What: A Court of Mist and Fury (A Court of Thorns and Roses #2) by Sarah J. Maas
Who: Bloomsbury Childrens Books
When: May 3rd 2016
How: A copy of this novel was provided by Bloomsbury Australia for review.
Feyre is immortal.
After rescuing her lover Tamlin from a wicked Faerie Queen, she returns to the Spring Court possessing the powers of the High Fae. But Feyre cannot forget the terrible deeds she performed to save Tamlin’s people – nor the bargain she made with Rhysand, High Lord of the feared Night Court.
As Feyre is drawn ever deeper into Rhysand’s dark web of politics and passion, war is looming and an evil far greater than any queen threatens to destroy everything Feyre has fought for. She must confront her past, embrace her gifts and decide her fate.
She must surrender her heart to heal a world torn in two.
I really loved A Court of Thorns and Roses. It was a book I enjoyed pretty thoroughly, and I was incredibly excited to read its sequel, A Court of Mist and Fury. Unfortunately, that excitement was somewhat misplaced. There were two main problems I had with A Court of Mist and Fury:
1) Everyone changed.
I really liked Tamlin in ACoTaR. He was a character that was complex and caring and was quite the epitome of the character he was based off. So to enter A Court of Mist and Fury and have Tamlin completely changed as a character was pretty darn disappointing. All of a sudden, Tamlin is the villain of the story. He’s controlling and manipulative, and Feyre is, quite out of the blue, not in love with him anymore because of this.
Lucien. Lucien was my favourite male character in ACoTaR. He was sassy and a good friend to Feyre. In A Court of Mist and Fury, there was none of that. He was weak. He bowed to Tamlin’s every wish. He wasn’t much of a friend to Feyre. My favourite character was, in a word, ruined.
Rhysand. I adored Rhysand in ACoTaR, problems and all. But he went from broody bad boy to knight in shining armour incredibly quickly. Instead of being charming to get what he wants, he is simply charming. Instead of being snarky to manipulate Feyre, he is just snarky. I loved Rhysand again in this novel, but I also felt like the excuses given for why he acted the way he did in the previous book were kind of flimsy.
Feyre. Dear god above. I couldn’t stand her in this book. I wanted to DNF when I was about fifty pages in. In fact, I only really started to enjoy it when I was OVER THREE HUNDRED PAGES in. That is a long time to wait before a book starts to become interesting. I liked Feyre’s weaknesses and strengths in the last book. I liked that she wasn’t closed off to feeling things, and that she had her downfalls. In A Court of Mist and Fury the aspects of her personality and character that I had liked so much in ACoTaR were pretty much completely erased.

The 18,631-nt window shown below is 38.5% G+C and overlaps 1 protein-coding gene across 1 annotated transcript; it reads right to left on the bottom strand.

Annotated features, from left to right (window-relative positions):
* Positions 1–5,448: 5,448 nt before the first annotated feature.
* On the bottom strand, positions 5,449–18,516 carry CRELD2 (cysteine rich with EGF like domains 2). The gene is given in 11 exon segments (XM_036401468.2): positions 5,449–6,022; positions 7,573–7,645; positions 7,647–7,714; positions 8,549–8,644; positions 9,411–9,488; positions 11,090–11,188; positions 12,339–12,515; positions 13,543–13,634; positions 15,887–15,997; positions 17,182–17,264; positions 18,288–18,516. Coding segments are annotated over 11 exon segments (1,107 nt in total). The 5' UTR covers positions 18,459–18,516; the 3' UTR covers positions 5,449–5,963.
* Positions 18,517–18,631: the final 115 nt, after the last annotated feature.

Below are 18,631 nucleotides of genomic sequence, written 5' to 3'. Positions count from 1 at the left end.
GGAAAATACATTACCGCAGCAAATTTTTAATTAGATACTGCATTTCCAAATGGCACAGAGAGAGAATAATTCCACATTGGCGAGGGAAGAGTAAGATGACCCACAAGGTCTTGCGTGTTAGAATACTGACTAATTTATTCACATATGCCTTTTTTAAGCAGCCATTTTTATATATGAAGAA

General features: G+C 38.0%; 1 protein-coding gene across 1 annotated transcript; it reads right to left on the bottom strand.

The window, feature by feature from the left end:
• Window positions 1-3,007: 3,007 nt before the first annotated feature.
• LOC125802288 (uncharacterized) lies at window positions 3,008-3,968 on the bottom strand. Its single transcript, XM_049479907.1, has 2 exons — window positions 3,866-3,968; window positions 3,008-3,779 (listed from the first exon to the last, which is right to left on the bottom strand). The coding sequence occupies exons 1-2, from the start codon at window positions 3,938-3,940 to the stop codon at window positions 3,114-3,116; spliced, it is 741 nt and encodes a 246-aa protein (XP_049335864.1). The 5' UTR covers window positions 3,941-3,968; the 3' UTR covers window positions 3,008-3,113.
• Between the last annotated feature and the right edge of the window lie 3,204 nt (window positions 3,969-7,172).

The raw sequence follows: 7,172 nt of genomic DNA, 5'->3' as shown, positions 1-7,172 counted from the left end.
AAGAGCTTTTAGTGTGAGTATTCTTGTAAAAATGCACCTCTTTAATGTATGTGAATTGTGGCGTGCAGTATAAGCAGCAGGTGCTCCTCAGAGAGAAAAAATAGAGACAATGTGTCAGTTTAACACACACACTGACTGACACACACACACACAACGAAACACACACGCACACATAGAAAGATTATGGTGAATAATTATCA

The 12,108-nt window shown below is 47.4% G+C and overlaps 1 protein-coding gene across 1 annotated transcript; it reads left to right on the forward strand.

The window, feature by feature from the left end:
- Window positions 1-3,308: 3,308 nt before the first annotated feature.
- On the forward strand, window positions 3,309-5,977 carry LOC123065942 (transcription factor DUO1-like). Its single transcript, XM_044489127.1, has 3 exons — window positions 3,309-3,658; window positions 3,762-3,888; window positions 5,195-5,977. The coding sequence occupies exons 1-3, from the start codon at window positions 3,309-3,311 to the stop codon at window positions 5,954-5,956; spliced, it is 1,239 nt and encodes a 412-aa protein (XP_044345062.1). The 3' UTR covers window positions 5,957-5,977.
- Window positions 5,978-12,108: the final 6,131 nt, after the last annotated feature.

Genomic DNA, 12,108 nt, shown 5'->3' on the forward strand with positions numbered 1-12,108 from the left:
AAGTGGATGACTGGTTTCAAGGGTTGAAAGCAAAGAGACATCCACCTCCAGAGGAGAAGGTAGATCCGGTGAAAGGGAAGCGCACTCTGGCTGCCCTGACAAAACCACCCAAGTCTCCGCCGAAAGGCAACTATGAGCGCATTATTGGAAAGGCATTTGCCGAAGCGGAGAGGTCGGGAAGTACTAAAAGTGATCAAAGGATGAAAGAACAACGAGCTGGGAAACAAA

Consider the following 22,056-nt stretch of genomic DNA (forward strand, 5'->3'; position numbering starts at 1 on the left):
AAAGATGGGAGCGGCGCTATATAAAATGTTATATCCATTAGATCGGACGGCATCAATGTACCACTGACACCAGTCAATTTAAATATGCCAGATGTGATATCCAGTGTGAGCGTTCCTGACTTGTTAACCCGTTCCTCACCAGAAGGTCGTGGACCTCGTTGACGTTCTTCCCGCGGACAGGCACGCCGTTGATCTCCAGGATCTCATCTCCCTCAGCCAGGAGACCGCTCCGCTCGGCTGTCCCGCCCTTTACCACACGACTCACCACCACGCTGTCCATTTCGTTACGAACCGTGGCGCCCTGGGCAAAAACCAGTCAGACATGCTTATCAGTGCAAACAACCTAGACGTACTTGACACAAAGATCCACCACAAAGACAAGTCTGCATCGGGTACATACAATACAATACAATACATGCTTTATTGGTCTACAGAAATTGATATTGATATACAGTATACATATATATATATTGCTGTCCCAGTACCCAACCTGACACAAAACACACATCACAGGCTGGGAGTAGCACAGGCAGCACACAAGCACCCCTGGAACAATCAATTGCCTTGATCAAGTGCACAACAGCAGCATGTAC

She didn’t like to paint anymore (apparently because she feared the colour red. And then didn’t fear it later on. With no journey or explanation to how that colour lost its power over her). She learned to read after one lesson (apparently Feyre is some kind of genius). She became so closed off and cold-hearted that she couldn’t even smile or laugh anymore (a quote about a laugh almost making its way out of her shattered soul had me almost snorting at the drama of it all). She became a fighter after four weeks of training with one person (again: genius). All in all … she pretty much became a carbon copy of Celaena. The person with all the power, and with the weight and wellbeing of the world resting on her tiny little shoulders (Christ, the constant mentions of how skinny she was were blood boiling).
2) There was literally no diversity. At all.
There were four new characters introduced in A Court of Mist and Fury, all of which played an integral role in the story. They were in Rhysand’s inner court, and in almost every chapter after they were introduced: Amren, Cassian, Morrigan, and Azriel.
Every single one of them is white. Every darn one. This was the perfect opportunity to introduce some racial diversity into this series – with Lucien and Tamlin and Feyre and Rhys all being glaringly white characters. But the opportunity to include racially diverse characters was not taken, and now all eight characters are white. Racial diversity? Non-existent.
Every single one of them is straight. Every darn one. Cassian and Azriel are both in love with Morrigan. Amren mentions sex with males. This was the perfect opportunity to introduce some LGBTQIA+ characters into this series – with Lucien and Tamlin and Feyre and Rhys all being glaringly straight and cisgender characters. Why weren’t Cassian and Azriel in love with each other? Or perhaps Morrigan and Amren? Why did it have to be two guys in love with one girl? Why couldn’t one of them be sexually fluid? Or genderfluid? Why, in a world that is a fantasy, straight and cisgender are the defaults? Why is the mating bond between a man and a woman? Because apparently straight and cisgender are the only sexual orientation and gender identity that exist in the world of this series. The opportunity to include LGBTQIA+ characters was not taken, and now all eight characters are straight and cisgender. LGBTQIA+ diversity? Non-existent.
Overall, I was pretty disappointed in A Court of Mist and Fury. There were aspects I did like, for example: my ship sailed, and there was lots of magic and awesome scenes involving that magic. I liked the quest aspect. I liked Rhysand a lot. But I can’t get over the two problems I wrote about. I’m not on board with changing characters to fit a story, and I can hardly stomach the complete and utter void of any diversity in this series.
© 2016, Chiara @ Books for a Delicate Eternity. All rights reserved.